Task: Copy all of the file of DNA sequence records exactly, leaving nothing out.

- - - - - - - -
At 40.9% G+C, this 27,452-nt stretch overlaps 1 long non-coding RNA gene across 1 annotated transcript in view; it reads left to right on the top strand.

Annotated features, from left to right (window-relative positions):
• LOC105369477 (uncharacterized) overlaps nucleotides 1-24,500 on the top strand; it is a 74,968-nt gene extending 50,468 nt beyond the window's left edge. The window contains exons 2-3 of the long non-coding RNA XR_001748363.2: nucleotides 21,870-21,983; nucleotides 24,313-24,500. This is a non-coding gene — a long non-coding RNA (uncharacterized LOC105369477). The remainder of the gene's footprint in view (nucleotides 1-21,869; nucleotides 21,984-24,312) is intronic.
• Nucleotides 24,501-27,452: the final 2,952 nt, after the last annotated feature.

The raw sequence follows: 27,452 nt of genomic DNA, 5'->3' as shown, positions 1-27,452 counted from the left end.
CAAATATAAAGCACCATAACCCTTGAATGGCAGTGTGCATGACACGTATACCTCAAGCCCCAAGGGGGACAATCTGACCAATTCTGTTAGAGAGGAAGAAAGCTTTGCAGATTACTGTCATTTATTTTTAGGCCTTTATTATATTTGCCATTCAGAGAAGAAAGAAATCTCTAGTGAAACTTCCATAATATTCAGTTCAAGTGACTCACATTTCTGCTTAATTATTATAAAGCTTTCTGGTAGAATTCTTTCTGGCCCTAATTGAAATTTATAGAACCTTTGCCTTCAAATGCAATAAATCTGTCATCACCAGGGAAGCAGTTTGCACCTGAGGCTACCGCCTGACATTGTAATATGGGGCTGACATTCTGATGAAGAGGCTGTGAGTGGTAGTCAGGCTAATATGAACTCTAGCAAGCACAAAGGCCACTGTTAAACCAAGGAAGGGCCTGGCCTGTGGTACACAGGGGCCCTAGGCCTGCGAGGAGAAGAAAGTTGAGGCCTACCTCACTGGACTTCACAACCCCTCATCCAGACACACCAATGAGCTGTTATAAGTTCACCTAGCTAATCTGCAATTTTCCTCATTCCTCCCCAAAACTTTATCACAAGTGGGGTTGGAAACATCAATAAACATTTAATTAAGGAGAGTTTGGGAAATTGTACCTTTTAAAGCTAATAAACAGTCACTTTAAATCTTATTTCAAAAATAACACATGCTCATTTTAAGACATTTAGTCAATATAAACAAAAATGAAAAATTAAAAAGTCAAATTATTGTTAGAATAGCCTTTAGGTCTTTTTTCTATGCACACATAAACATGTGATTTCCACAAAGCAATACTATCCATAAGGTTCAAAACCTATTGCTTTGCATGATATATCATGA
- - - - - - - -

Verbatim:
At 40.9% G+C, this 27,452-nt stretch overlaps 1 long non-coding RNA gene across 1 annotated transcript in view; it reads left to right on the top strand.

Annotated features, from left to right (window-relative positions):
• LOC105369477 (uncharacterized) overlaps nucleotides 1-24,500 on the top strand; it is a 74,968-nt gene extending 50,468 nt beyond the window's left edge. The window contains exons 2-3 of the long non-coding RNA XR_001748363.2: nucleotides 21,870-21,983; nucleotides 24,313-24,500. This is a non-coding gene — a long non-coding RNA (uncharacterized LOC105369477). The remainder of the gene's footprint in view (nucleotides 1-21,869; nucleotides 21,984-24,312) is intronic.
• Nucleotides 24,501-27,452: the final 2,952 nt, after the last annotated feature.

The raw sequence follows: 27,452 nt of genomic DNA, 5'->3' as shown, positions 1-27,452 counted from the left end.
CAAATATAAAGCACCATAACCCTTGAATGGCAGTGTGCATGACACGTATACCTCAAGCCCCAAGGGGGACAATCTGACCAATTCTGTTAGAGAGGAAGAAAGCTTTGCAGATTACTGTCATTTATTTTTAGGCCTTTATTATATTTGCCATTCAGAGAAGAAAGAAATCTCTAGTGAAACTTCCATAATATTCAGTTCAAGTGACTCACATTTCTGCTTAATTATTATAAAGCTTTCTGGTAGAATTCTTTCTGGCCCTAATTGAAATTTATAGAACCTTTGCCTTCAAATGCAATAAATCTGTCATCACCAGGGAAGCAGTTTGCACCTGAGGCTACCGCCTGACATTGTAATATGGGGCTGACATTCTGATGAAGAGGCTGTGAGTGGTAGTCAGGCTAATATGAACTCTAGCAAGCACAAAGGCCACTGTTAAACCAAGGAAGGGCCTGGCCTGTGGTACACAGGGGCCCTAGGCCTGCGAGGAGAAGAAAGTTGAGGCCTACCTCACTGGACTTCACAACCCCTCATCCAGACACACCAATGAGCTGTTATAAGTTCACCTAGCTAATCTGCAATTTTCCTCATTCCTCCCCAAAACTTTATCACAAGTGGGGTTGGAAACATCAATAAACATTTAATTAAGGAGAGTTTGGGAAATTGTACCTTTTAAAGCTAATAAACAGTCACTTTAAATCTTATTTCAAAAATAACACATGCTCATTTTAAGACATTTAGTCAATATAAACAAAAATGAAAAATTAAAAAGTCAAATTATTGTTAGAATAGCCTTTAGGTCTTTTTTCTATGCACACATAAACATGTGATTTCCACAAAGCAATACTATCCATAAGGTTCAAAACCTATTGCTTTGCATGATATATCATGA